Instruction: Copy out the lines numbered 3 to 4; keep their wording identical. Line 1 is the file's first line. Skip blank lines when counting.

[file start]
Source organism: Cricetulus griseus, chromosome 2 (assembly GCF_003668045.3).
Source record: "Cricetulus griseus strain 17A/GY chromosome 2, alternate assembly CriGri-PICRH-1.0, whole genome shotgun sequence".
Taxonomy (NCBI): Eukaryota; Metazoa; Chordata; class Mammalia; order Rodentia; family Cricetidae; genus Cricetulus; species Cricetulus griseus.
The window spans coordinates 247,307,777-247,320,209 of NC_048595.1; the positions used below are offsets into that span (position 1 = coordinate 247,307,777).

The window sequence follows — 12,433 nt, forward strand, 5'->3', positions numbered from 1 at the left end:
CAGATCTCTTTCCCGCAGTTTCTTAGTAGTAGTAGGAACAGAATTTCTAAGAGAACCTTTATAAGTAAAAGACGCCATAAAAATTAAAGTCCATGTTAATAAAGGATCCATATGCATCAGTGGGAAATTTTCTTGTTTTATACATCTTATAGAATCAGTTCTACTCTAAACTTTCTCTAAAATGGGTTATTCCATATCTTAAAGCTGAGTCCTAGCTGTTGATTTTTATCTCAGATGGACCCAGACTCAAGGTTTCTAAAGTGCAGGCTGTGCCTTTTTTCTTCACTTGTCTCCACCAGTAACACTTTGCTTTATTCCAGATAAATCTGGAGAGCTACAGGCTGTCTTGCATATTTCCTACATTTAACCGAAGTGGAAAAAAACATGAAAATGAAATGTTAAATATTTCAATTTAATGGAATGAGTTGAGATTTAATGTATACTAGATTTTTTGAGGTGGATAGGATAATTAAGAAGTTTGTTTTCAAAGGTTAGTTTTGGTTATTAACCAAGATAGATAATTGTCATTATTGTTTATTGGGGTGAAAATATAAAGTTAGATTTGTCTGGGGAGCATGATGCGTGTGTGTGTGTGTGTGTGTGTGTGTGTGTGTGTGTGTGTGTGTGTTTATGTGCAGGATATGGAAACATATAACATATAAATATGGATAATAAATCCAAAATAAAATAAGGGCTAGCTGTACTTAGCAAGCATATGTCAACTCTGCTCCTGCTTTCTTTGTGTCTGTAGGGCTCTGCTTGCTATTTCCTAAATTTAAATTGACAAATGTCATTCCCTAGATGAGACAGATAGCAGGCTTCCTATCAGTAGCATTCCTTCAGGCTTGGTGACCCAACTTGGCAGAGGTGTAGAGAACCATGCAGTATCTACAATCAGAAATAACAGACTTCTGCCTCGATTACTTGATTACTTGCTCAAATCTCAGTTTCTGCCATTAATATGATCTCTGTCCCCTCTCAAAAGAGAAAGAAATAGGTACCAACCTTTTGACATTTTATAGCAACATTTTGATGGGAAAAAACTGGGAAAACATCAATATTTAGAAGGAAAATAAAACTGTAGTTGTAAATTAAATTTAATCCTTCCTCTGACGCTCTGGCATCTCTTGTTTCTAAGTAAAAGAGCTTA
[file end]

Taxonomy (NCBI): Eukaryota; Metazoa; Chordata; class Mammalia; order Rodentia; family Cricetidae; genus Cricetulus; species Cricetulus griseus.
The window spans coordinates 247,307,777-247,320,209 of NC_048595.1; the positions used below are offsets into that span (position 1 = coordinate 247,307,777).